UPDATE: Since this piece was published, U.S. President Donald Trump banned visas from seven Muslim-majority countries and has ratcheted up xenoophobic rhetoric and policies. As a result, a National Day of Action against Islamophobia and White Supremacy has been scheduled for Feb. 4 to oppose this shift. As a show of support, the day of action against surveillance legislation, organized by the CJFE has been moved to Feb. 25.

It’s been over a month since the public consultations on the status of national security in Canada have closed–and there has been mostly silence. Sometimes no news is good news. When it comes to the Deep State (the undemocratic underbelly of the government that includes CSIS, CSE, and RCMP), there is a chilled sense of anxiety. The Trudeau Administrations next move will define how the national security apparatus treats the already exploited members of our society. As well as the treatment of activists, academics, and journalists as they engage in labour critical to the established order.

The Anti-terrorism Act (2015), more popularly known as Bill C-51, was the focal point of this public consultation. The consultation, an experimentation in federal transparency around national security legislation, seemed to be no more than a delay tactic encouraging compliance while the “problematic” aspects of the legislation became more culturally embedded in Canada’s security and intelligence organizations.

Surveillance has become a ubiquitous feature of contemporary Western society. It is the ability to watch. Or to be visible. We are watched by our many devices: our browsing habits are recorded; our associations with peers and comrades are recorded; our intimate moments are recorded. The liberal sharing of data between the public and private sectors means that we lose control over the end destination of our data. And we have no idea what the consequences of all of this might be.

Because of the vast reach of digital technologies, a government can watch entire populations with the help of complex algorithms that collect, collate, and read big data. How governments actually do this is mostly opaque and veiled in secrecy.

Surveillance and visibility are everywhere. It is the new law of the land. We must be visible to each other and to those in power. And we’ve normalized it. No one reads the “Terms of use” or “Data/Privacy Policies” of any of the social media we consume because we know its contents are inevitable. We just tacitly accept that someone is watching all the time. 

Surveillance has this nightmarish way of slowly creeping forward. As time rolls on in the history of the West, surveillance develops, widens its reach, and embeds itself slowly into our “common sense” perceptions of the world. It begins to seem natural. As if it was always meant to be there.

Surveillance waits out controversy. It waits out activists. It waits until things slow down and apathy peaks out before a new bill is introduced to chip away at more of our civil liberties.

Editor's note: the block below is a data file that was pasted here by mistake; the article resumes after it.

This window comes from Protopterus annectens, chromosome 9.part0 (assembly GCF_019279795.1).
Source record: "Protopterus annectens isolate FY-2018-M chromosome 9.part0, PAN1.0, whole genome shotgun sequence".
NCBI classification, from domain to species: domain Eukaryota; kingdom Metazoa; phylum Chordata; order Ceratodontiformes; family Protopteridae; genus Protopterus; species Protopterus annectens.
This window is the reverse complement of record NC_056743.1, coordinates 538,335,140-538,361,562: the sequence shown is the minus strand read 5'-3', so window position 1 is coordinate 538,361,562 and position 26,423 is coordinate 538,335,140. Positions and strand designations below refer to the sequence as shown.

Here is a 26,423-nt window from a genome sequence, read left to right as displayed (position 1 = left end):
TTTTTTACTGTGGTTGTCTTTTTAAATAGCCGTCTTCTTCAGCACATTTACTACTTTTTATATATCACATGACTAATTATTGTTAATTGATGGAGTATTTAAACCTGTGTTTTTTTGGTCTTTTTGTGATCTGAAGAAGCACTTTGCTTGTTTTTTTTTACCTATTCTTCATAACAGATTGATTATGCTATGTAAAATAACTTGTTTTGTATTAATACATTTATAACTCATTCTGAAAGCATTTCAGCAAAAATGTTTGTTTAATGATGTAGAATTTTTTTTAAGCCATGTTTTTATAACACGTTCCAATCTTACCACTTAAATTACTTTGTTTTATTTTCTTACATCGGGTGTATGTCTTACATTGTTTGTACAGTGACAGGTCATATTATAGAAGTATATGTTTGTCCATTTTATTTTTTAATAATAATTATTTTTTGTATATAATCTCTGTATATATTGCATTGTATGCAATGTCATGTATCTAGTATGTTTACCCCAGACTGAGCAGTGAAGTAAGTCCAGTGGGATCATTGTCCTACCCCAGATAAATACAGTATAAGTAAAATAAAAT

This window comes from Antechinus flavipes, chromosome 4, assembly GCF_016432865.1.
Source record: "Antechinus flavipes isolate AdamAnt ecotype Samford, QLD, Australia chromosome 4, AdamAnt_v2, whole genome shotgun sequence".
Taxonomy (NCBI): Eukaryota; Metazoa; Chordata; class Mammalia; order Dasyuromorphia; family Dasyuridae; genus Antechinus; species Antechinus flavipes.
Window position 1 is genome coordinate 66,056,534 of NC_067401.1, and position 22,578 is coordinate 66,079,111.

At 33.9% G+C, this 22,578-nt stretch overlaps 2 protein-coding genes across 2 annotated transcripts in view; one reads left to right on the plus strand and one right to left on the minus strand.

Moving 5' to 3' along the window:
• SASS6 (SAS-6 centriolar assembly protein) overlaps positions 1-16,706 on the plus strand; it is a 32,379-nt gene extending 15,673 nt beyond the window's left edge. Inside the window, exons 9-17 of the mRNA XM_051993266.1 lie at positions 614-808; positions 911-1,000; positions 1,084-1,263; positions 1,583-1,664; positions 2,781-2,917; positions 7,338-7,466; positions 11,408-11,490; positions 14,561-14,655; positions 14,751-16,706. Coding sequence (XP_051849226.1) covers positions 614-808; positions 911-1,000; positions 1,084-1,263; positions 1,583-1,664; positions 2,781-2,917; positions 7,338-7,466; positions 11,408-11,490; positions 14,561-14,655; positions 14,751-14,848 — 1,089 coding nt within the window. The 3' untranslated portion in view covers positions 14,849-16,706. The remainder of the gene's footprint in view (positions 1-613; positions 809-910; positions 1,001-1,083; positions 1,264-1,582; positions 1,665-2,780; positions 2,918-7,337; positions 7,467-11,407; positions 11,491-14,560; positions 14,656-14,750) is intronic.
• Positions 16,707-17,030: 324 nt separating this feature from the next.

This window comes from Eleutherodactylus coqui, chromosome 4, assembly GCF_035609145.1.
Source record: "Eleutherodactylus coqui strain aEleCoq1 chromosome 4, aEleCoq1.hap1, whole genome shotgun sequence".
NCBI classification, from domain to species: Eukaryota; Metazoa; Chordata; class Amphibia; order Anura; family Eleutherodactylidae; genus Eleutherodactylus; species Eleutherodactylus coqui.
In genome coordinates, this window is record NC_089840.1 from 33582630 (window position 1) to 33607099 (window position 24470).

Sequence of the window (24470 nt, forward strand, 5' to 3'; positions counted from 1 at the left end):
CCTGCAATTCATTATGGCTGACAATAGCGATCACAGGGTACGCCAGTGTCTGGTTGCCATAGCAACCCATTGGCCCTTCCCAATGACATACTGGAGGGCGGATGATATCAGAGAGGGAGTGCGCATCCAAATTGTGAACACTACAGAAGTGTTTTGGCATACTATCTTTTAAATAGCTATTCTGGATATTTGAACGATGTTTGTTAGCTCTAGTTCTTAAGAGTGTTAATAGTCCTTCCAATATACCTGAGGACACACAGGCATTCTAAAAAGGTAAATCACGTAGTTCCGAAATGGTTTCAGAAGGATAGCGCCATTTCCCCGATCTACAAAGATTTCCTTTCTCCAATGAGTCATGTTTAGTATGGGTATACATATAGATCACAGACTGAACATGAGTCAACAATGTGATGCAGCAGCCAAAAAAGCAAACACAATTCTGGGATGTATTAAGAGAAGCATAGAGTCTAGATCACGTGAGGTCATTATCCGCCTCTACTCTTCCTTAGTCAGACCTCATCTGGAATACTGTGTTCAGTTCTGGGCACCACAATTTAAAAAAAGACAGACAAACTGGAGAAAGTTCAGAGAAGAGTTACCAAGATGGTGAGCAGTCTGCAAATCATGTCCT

One of the larger issues that we face is that surveillance seems to always take the status of an secondary issue in social and political movements. There is very little mass concerted action to oppose such invasive legislation. And only scattered groups of disparate but concerned citizens, activists, and journalists.

As Micheal Vonn, the Policy Director at the British Columbia Civil Liberties Association (BCCLA), warned, we can’t leave it to the government to decide. As she explained, “The public needs to know that in the national security realm your chances of revisiting something is very slim. The simple political logic is that if you take away any powers, however unjustified, however unhelpful, however ineffective, you will be a sitting duck for the next thing that happens when your political opponents point to you and say, ‘see, you caused that.'”

Few in government would willingly backtrack on the Anti-terrorism Act because they would be facing public fire the next time a controversy unfolds. This fear denies any logical or reasoned stance on civil liberties and accountability. Even if the legislation is ineffective (and according to Craig Forcese and Kent Roach, it is), people will fight tooth and nail to keep it in law.

On February 4, a coalition of organizations led by the Canadian Journalists for Free Expression (CJFE) will be hosting a National Day of Action to oppose surveillance legislation and infringements on press freedom.

This is an opportunity to move the issue of surveillance into its own social movement. It is high time that we organize, mobilize, and resist the progressive chipping away of the Charter of Rights and Freedoms and the progressive unveiling of the intimate features of our lives. If we step aside and let the Trudeau Administration solidify the Anti-terrorism Act we risk undermining every social movement. We risk empowering our government to freely disrupt and sabotage important movements around indigenous sovereignty, environmentalism, human rights, and anti-capitalism. We risk an era where resistance will become futile because they will see us well before we are able to organize.

On Febuary 4, rise up. If you aren’t in a place where there is physical mobilization—click here and pick one of the host organizations and drop a donation to help the cause.

The ideas mentioned in this blog post concerning surveillance as an auxiliary or secondary issue in social movements will be explicated in more detail in the forthcoming March issue of Briarpatch Magazine. 

Image: flickr/jeremyboard

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Abigail Curlew

Abigail Curlew is a PhD student at Carleton University, a writer, and an activist. Her research is focused on the sociology of surveillance, technology, and security. She writes to bring attention to...